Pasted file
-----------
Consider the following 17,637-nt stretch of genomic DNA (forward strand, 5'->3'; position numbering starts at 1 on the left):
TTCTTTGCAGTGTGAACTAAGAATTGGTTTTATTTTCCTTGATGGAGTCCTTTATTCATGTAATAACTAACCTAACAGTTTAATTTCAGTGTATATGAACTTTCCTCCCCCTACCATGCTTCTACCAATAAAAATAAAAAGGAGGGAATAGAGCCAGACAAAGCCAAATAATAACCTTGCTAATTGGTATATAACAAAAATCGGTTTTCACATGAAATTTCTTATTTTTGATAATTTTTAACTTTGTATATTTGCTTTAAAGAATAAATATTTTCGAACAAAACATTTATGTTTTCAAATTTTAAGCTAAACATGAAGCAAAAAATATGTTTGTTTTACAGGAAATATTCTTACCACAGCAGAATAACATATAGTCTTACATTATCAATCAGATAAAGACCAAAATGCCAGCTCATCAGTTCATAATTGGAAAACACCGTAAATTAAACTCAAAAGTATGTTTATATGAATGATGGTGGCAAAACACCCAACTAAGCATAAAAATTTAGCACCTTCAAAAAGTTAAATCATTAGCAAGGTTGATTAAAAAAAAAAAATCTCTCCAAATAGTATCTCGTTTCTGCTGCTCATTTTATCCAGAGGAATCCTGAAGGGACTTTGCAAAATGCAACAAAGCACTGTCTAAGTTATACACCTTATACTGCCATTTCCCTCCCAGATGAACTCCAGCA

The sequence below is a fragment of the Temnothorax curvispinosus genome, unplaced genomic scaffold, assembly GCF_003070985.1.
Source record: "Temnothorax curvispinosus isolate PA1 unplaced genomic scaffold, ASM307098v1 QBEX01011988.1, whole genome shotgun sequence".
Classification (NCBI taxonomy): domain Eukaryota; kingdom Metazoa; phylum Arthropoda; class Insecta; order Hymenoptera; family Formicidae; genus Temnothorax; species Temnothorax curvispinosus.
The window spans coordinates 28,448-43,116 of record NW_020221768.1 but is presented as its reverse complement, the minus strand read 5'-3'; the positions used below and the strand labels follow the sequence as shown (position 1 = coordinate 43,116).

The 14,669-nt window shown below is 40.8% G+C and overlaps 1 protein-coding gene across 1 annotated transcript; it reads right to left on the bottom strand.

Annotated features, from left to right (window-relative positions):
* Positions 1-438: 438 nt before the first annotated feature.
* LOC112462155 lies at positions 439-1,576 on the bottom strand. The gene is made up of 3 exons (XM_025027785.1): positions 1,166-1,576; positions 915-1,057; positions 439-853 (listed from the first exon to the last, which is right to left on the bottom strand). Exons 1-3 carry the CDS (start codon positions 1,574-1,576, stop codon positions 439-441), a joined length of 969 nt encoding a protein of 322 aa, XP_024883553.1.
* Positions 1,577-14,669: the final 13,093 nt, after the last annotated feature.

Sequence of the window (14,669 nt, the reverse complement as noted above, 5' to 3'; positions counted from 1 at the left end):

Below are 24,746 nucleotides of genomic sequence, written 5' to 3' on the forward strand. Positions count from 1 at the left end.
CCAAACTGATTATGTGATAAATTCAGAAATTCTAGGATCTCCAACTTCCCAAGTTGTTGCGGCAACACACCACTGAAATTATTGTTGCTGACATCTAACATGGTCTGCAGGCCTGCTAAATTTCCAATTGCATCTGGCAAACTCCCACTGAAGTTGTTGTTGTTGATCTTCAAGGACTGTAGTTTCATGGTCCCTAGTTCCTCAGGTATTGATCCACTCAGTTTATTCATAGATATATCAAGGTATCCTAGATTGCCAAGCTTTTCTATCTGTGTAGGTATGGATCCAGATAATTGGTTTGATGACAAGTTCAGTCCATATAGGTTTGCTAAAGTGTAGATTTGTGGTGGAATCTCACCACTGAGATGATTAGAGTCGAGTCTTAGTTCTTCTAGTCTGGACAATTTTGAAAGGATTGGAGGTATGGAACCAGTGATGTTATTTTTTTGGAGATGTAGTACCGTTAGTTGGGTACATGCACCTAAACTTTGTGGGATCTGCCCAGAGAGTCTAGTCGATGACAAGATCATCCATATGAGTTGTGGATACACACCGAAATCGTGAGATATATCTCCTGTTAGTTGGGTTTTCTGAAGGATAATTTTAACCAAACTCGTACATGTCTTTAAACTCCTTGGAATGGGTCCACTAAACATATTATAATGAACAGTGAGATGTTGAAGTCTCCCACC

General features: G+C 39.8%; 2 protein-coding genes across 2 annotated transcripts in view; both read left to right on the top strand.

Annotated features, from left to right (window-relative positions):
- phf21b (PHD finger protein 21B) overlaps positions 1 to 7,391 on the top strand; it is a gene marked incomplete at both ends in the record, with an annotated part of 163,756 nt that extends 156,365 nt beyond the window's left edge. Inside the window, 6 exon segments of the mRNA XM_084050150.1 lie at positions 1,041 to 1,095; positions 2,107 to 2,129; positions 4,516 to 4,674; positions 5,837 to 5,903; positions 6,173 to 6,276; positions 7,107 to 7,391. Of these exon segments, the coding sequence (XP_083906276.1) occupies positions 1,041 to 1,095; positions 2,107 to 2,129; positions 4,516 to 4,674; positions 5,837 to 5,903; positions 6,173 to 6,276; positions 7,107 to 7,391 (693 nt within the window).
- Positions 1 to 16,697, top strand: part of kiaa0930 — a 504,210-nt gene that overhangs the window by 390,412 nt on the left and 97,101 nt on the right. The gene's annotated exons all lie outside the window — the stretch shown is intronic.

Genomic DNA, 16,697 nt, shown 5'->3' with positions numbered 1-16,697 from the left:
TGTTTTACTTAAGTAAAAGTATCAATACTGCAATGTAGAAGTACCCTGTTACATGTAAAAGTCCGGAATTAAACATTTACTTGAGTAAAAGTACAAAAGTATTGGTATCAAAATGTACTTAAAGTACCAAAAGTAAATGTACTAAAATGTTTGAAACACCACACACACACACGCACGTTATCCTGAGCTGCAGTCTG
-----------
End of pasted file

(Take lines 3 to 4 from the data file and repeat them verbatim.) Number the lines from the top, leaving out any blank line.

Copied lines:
The sequence below is a fragment of the Temnothorax curvispinosus genome, unplaced genomic scaffold, assembly GCF_003070985.1.
Source record: "Temnothorax curvispinosus isolate PA1 unplaced genomic scaffold, ASM307098v1 QBEX01011988.1, whole genome shotgun sequence".